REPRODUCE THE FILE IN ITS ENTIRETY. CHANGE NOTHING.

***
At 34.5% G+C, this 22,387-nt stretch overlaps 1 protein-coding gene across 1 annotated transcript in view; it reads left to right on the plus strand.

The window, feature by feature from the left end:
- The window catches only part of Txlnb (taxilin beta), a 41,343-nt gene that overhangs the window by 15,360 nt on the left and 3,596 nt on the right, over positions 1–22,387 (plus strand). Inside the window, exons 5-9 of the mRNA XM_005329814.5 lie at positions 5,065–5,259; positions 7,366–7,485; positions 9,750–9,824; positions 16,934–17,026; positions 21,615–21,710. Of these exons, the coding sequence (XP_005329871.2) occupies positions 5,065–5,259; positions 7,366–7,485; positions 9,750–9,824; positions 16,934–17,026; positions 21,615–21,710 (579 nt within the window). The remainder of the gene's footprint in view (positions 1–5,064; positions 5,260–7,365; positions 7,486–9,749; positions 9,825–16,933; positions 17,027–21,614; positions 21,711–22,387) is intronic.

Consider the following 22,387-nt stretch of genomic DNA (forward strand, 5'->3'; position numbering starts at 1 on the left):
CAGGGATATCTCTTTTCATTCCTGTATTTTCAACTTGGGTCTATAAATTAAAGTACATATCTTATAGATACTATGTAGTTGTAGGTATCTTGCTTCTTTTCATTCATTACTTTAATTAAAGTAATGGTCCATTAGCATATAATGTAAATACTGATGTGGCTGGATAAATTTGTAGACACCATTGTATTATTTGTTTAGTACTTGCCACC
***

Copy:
At 34.5% G+C, this 22,387-nt stretch overlaps 1 protein-coding gene across 1 annotated transcript in view; it reads left to right on the plus strand.

The window, feature by feature from the left end:
- The window catches only part of Txlnb (taxilin beta), a 41,343-nt gene that overhangs the window by 15,360 nt on the left and 3,596 nt on the right, over positions 1–22,387 (plus strand). Inside the window, exons 5-9 of the mRNA XM_005329814.5 lie at positions 5,065–5,259; positions 7,366–7,485; positions 9,750–9,824; positions 16,934–17,026; positions 21,615–21,710. Of these exons, the coding sequence (XP_005329871.2) occupies positions 5,065–5,259; positions 7,366–7,485; positions 9,750–9,824; positions 16,934–17,026; positions 21,615–21,710 (579 nt within the window). The remainder of the gene's footprint in view (positions 1–5,064; positions 5,260–7,365; positions 7,486–9,749; positions 9,825–16,933; positions 17,027–21,614; positions 21,711–22,387) is intronic.

Consider the following 22,387-nt stretch of genomic DNA (forward strand, 5'->3'; position numbering starts at 1 on the left):
CAGGGATATCTCTTTTCATTCCTGTATTTTCAACTTGGGTCTATAAATTAAAGTACATATCTTATAGATACTATGTAGTTGTAGGTATCTTGCTTCTTTTCATTCATTACTTTAATTAAAGTAATGGTCCATTAGCATATAATGTAAATACTGATGTGGCTGGATAAATTTGTAGACACCATTGTATTATTTGTTTAGTACTTGCCACC